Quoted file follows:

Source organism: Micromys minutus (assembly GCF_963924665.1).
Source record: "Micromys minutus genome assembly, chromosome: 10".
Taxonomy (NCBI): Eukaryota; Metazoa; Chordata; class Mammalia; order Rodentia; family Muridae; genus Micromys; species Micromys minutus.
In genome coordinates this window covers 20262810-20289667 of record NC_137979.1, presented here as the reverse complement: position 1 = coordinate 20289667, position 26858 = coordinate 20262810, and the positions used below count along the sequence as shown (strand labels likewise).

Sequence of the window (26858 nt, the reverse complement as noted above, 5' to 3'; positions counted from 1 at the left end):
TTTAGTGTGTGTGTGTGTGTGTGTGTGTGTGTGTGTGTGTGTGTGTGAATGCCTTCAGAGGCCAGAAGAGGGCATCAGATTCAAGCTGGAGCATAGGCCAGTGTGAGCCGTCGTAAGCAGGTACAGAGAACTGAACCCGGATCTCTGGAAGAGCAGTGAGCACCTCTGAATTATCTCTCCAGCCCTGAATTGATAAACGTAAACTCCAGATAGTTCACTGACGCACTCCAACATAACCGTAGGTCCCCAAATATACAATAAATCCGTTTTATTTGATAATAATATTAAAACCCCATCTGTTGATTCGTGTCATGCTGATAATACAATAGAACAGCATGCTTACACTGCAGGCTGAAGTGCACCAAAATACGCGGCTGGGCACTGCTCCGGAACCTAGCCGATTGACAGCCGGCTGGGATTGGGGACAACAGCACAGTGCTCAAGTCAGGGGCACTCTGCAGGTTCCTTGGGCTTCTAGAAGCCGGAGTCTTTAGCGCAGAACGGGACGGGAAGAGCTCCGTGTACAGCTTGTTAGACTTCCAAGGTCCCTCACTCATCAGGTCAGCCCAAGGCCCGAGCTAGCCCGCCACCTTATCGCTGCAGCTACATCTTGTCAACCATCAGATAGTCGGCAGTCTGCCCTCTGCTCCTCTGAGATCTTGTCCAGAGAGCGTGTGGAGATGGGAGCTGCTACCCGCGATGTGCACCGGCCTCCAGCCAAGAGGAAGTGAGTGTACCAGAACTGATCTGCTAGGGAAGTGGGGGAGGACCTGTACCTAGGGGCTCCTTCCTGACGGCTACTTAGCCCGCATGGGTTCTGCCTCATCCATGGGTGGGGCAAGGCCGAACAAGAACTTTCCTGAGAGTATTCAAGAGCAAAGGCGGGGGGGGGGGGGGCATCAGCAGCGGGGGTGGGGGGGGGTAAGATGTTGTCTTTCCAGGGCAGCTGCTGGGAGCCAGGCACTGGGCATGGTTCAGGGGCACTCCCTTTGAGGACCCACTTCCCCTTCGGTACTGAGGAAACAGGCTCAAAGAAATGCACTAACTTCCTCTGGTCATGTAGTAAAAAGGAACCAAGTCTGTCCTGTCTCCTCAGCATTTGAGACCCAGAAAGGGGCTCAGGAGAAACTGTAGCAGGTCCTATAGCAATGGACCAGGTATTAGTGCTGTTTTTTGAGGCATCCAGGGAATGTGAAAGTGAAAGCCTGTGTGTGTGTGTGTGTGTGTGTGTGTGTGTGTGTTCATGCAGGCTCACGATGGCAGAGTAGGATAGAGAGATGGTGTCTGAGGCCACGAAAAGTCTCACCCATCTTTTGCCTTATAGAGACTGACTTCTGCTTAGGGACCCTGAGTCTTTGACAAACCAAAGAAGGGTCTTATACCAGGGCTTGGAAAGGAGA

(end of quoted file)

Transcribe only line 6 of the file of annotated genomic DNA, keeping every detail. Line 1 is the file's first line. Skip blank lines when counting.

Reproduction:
TTTAGTGTGTGTGTGTGTGTGTGTGTGTGTGTGTGTGTGTGTGTGTGAATGCCTTCAGAGGCCAGAAGAGGGCATCAGATTCAAGCTGGAGCATAGGCCAGTGTGAGCCGTCGTAAGCAGGTACAGAGAACTGAACCCGGATCTCTGGAAGAGCAGTGAGCACCTCTGAATTATCTCTCCAGCCCTGAATTGATAAACGTAAACTCCAGATAGTTCACTGACGCACTCCAACATAACCGTAGGTCCCCAAATATACAATAAATCCGTTTTATTTGATAATAATATTAAAACCCCATCTGTTGATTCGTGTCATGCTGATAATACAATAGAACAGCATGCTTACACTGCAGGCTGAAGTGCACCAAAATACGCGGCTGGGCACTGCTCCGGAACCTAGCCGATTGACAGCCGGCTGGGATTGGGGACAACAGCACAGTGCTCAAGTCAGGGGCACTCTGCAGGTTCCTTGGGCTTCTAGAAGCCGGAGTCTTTAGCGCAGAACGGGACGGGAAGAGCTCCGTGTACAGCTTGTTAGACTTCCAAGGTCCCTCACTCATCAGGTCAGCCCAAGGCCCGAGCTAGCCCGCCACCTTATCGCTGCAGCTACATCTTGTCAACCATCAGATAGTCGGCAGTCTGCCCTCTGCTCCTCTGAGATCTTGTCCAGAGAGCGTGTGGAGATGGGAGCTGCTACCCGCGATGTGCACCGGCCTCCAGCCAAGAGGAAGTGAGTGTACCAGAACTGATCTGCTAGGGAAGTGGGGGAGGACCTGTACCTAGGGGCTCCTTCCTGACGGCTACTTAGCCCGCATGGGTTCTGCCTCATCCATGGGTGGGGCAAGGCCGAACAAGAACTTTCCTGAGAGTATTCAAGAGCAAAGGCGGGGGGGGGGGGGGCATCAGCAGCGGGGGTGGGGGGGGGTAAGATGTTGTCTTTCCAGGGCAGCTGCTGGGAGCCAGGCACTGGGCATGGTTCAGGGGCACTCCCTTTGAGGACCCACTTCCCCTTCGGTACTGAGGAAACAGGCTCAAAGAAATGCACTAACTTCCTCTGGTCATGTAGTAAAAAGGAACCAAGTCTGTCCTGTCTCCTCAGCATTTGAGACCCAGAAAGGGGCTCAGGAGAAACTGTAGCAGGTCCTATAGCAATGGACCAGGTATTAGTGCTGTTTTTTGAGGCATCCAGGGAATGTGAAAGTGAAAGCCTGTGTGTGTGTGTGTGTGTGTGTGTGTGTGTGTGTTCATGCAGGCTCACGATGGCAGAGTAGGATAGAGAGATGGTGTCTGAGGCCACGAAAAGTCTCACCCATCTTTTGCCTTATAGAGACTGACTTCTGCTTAGGGACCCTGAGTCTTTGACAAACCAAAGAAGGGTCTTATACCAGGGCTTGGAAAGGAGA